3. Dermod: son of John; chief of his Sept; d. 1596.

4. Isaac OMullally, of Tolendal: his son; d. 1621.

5. James O'Mullally, of Tolendal: son of Isaac; forfeited in 1652 part of his estate, consequent on the Cromwellian Confiscations; he d. 1676. His brothers Donal and William Lally espoused the cause of King Charles II.; were outlawed and all their estates forfeited. William m. and had Edmund Lally, who m. Elizabeth Brabazon.

6. Thomas O'Mullally, chief of Tully Mullally or Tolendal: son of James; m. a sister of Lord Dillon (the seventh Viscount), father of Arthur Count Dillon, Lieutenant-General in the French Service.

7. Colonel James Lally: their eldest son; was "sovereign" of the Corporation of Tuam, for King James II., in 1687; a member of James's last Parliament in 1689; was outlawed the same year, fled to France, entered the French army, a Colonel in that Service, Commandant of the Lally's battalion in Dillon's regiment in 1690, and killed in 1691 during the blockade of Mount Mellan (or Melian). Colonel James Lally had four brothers:—1. Sir Gerard,[2] who became highly distinguished in the French Service, and d. a Brigadier-General and designed Marechal de Camp in 1737; he m. Madlle. de Bressac, by whom he had Thomas-Arthur, of whom presently. 2. William, who was a Captain in Dillon's regiment, and killed in 1697. 3. Michael, who m. a Miss O'Carroll, by whom he had a son Michael, who was a Brigadier-General, and who d. at Rouen in 1773.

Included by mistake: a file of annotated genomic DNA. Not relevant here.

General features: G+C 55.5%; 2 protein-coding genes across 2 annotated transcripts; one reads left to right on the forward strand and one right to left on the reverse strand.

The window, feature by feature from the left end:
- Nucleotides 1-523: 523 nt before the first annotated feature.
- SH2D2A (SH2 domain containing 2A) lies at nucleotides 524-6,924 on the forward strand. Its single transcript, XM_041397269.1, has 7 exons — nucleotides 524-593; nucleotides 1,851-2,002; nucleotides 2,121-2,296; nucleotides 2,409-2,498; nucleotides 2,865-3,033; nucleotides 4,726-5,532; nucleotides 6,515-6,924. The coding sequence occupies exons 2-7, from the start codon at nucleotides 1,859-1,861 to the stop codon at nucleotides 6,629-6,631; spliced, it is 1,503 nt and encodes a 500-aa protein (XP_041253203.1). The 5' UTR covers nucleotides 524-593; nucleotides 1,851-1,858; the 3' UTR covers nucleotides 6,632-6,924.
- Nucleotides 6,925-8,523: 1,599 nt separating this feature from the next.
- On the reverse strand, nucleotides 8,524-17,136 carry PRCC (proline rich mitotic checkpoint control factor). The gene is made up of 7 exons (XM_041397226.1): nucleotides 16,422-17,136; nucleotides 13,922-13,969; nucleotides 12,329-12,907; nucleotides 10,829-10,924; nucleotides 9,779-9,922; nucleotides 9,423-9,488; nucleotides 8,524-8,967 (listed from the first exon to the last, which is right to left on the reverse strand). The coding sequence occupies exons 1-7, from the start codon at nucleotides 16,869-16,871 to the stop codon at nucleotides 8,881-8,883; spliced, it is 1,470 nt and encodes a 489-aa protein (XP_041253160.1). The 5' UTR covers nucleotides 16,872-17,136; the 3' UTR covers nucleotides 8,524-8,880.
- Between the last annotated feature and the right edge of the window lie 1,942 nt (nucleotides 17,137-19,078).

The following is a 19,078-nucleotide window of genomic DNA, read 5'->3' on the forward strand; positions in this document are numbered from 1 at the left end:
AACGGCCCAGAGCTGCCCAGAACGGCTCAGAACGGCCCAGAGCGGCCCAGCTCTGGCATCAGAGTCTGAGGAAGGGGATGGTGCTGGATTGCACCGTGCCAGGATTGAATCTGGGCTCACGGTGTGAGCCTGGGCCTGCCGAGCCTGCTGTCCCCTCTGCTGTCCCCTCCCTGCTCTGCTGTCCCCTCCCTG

8. Thomas-Arthur, General, Count Lally of Tolendal: son of Sir Gerard Lally; was Colonel of an Irish regiment in the French Service, of his name; beheaded in 1766.

9. Trophime Gerard Compte et Marquis de Lally Tolendal, Peer of France, Minister of State, etc.; son of Thomas Arthur; m. Charlotte Wedderburne Halkett (having a common grandfather with Alexander Wedderburne, Lord Loughborough, who was Lord Chancellor of England,) by whom he had an only child (a daughter), who m. the Count D'Aux, to whom in 1817 the peerage of his father-in-law was to descend, as the genealogical notice appended to the Pedigree by Hawkins states.